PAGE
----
When your pond pump stops working, your fish and biological filter are at risk. Depending on many factors, you may have as little as a few hours to avoid a catastrophe. Hopefully you have planned ahead and you have a spare pump ready to go anytime the need arises.
With the following information we hope to be able to help you troubleshoot and get your pump back to pumping water thus saving you effort, frustration, and possibly the expense of a new pump.
These steps are specific to submersible pond pumps. For external pumps, refer to the manufacturer’s literature. You can find the Sequence Pump manual for the 4000 series here (1MB PDF file will open in a new tab or browser window).
The first step is to observe the pump to see exactly what is happening. Has the pump completely stopped, or is there a hum, or maybe a loud noise?
If there is a loud sound coming from the pump the issues could be:
A. Vibration against a hard surface like a skimmer.
Placing something like a foam mat under the pump may be enough to solve this.
B. There may be debris around the pump impeller or the impeller itself may be broken.
Inspect the intake area thoroughly.
C. A loud grinding sound may indicate the bearings have failed.
The pump will need to be replaced.
If there is a hum still coming from the pump but no flow the issue could be:
A. A clog in the intake or in the discharge pipe.
Inspect the pump intake to ensure that it is free from debris. If clean and the problem persists, try placing the pump in a tub of water with no pipe attached and see if it works. If so, you will need to clean your plumbing lines.
B. Vapor lock (air in the pump). Vapor locks can be common when reinstalling a pump after cleaning it.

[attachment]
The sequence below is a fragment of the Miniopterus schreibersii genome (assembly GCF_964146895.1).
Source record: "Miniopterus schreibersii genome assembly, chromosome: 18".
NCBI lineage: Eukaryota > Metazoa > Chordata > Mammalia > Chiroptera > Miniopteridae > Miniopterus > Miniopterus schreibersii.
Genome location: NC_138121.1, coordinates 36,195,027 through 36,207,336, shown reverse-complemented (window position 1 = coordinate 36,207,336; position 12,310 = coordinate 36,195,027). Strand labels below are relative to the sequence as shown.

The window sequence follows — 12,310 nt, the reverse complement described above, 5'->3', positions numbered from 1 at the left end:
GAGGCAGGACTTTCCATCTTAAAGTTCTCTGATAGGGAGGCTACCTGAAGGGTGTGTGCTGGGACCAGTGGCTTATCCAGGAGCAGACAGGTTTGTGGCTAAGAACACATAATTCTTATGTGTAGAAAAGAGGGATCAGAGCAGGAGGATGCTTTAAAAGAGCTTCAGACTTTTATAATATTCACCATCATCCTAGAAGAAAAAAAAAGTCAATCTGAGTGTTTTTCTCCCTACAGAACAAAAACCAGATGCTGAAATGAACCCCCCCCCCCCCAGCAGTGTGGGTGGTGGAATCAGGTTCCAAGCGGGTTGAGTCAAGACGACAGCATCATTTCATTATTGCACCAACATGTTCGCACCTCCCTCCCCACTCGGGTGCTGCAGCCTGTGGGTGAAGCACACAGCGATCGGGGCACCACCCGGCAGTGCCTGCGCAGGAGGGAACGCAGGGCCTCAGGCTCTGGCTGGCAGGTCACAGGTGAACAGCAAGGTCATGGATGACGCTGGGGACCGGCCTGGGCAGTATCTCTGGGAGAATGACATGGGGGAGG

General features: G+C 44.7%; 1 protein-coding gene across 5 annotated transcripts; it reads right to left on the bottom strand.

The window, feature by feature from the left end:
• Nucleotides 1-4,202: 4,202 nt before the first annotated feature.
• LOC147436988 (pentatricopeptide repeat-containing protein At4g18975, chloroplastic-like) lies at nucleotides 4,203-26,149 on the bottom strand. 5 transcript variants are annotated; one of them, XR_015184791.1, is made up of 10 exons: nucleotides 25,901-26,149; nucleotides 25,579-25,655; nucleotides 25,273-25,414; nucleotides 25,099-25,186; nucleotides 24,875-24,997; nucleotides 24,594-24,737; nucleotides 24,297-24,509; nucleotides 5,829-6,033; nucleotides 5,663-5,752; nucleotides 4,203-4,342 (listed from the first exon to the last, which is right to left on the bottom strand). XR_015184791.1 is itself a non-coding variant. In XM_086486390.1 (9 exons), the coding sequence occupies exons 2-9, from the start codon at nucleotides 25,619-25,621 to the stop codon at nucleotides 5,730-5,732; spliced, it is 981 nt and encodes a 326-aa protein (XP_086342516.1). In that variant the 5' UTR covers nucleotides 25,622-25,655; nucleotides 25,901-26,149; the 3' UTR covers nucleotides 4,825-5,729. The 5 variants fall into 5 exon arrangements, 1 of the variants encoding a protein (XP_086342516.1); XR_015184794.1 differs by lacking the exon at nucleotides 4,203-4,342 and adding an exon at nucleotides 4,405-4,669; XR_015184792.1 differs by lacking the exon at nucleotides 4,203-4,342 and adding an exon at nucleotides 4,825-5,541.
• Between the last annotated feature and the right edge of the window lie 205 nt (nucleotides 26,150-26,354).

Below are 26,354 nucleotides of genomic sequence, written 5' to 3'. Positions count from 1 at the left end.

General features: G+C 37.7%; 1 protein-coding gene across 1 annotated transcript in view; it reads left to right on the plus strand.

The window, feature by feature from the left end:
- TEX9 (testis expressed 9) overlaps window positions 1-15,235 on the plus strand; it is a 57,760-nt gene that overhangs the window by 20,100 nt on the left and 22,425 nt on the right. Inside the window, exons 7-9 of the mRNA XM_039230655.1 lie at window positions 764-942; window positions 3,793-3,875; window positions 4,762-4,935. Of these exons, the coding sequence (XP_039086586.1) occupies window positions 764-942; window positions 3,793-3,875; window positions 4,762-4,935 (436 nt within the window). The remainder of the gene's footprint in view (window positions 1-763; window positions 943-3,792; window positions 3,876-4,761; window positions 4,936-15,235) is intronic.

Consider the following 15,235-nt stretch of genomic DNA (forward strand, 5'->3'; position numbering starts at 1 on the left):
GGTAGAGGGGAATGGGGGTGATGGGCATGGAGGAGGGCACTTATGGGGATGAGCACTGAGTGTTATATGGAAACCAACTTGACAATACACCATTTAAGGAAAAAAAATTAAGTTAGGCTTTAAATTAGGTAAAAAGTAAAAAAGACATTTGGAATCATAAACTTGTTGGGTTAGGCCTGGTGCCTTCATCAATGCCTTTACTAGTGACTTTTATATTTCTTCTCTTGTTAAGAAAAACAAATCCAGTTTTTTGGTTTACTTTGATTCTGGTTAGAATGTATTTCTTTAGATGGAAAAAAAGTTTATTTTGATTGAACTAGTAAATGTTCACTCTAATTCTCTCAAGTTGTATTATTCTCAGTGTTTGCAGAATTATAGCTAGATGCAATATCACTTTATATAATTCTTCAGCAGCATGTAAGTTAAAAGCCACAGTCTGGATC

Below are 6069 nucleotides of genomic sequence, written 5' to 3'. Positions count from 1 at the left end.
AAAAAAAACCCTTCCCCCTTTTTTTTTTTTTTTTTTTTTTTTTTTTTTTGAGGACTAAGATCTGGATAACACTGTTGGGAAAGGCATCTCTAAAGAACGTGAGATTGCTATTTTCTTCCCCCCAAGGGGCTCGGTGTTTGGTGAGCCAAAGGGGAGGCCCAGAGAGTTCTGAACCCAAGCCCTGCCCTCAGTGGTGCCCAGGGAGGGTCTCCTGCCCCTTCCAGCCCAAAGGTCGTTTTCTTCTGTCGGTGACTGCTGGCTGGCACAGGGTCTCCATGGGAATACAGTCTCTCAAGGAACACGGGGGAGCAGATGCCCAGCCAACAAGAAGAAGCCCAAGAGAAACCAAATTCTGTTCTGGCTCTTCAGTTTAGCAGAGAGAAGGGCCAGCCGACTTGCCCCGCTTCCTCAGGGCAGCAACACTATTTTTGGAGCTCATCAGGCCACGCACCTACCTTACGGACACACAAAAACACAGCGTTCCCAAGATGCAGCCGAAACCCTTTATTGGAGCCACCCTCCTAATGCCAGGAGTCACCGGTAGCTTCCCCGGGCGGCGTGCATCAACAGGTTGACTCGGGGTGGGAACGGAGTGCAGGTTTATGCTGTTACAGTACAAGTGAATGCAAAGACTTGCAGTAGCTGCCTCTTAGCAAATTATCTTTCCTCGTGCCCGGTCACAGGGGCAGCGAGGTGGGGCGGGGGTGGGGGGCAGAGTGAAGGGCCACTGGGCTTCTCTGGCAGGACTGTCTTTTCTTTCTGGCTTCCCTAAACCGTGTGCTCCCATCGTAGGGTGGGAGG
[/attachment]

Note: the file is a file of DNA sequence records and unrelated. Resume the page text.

Tilt the pump on its side and back and forth while submerged. You may see bubbles rise from the pump. If possible, do this with the pump on.
C. The capacitor may have failed.
A new pump is needed.
If the pump does absolutely nothing the issue could be:
A. Engagement of the thermal overload protection.
Most submersible pumps feature a thermal overload protection to minimize damage to the pump should it overheat. There are multiple reasons that a pump could over heat (such as clogs or too much resistance), but the most common is lack of complete submersion, especially if the pump is in a skimmer. If a skimmer net/basket/pad gets clogged the water level in the pump chamber can drop. When this happens the pump will shut off. When it cools off it can restart. (Note that when the pump shuts off the skimmer will fill back up, so the fact that the skimmer is full when the pump is off does not indicate that this was not the problem). Give the pump time to cool down, this may take up to an hour. Then try again, ensuring that the pump stays submerged. Repeated engagement of the thermal overload protection can damage the pump. Keep your skimmer clean and you may want to invest in a Low Water Shut Off or Pump Protector.
B. Problem with the GFCI.
See if your GFCI has tripped. If so, reset it and try again. If it trips again you either have a bad pump, faulty GFCI, or some other device using the same GFCI is the problem. Test the pump on another GFCI.
C. No electricity to pump.
Check the outlet with another electrical device and/or check the pump on another outlet that uses a different circuit.
Proper care of your pump is the key to a long pump life. Inspect your pump intake regularly for restrictions. Anytime you see the flow reduced, check the pump ASAP. If you are unsure how to thoroughly clean your pump, refer to the instructions that came with it or contact The Water Garden. Never pull or carry the pump by the cord. And, of course, start with a good-quality pump that is well-suited for your application.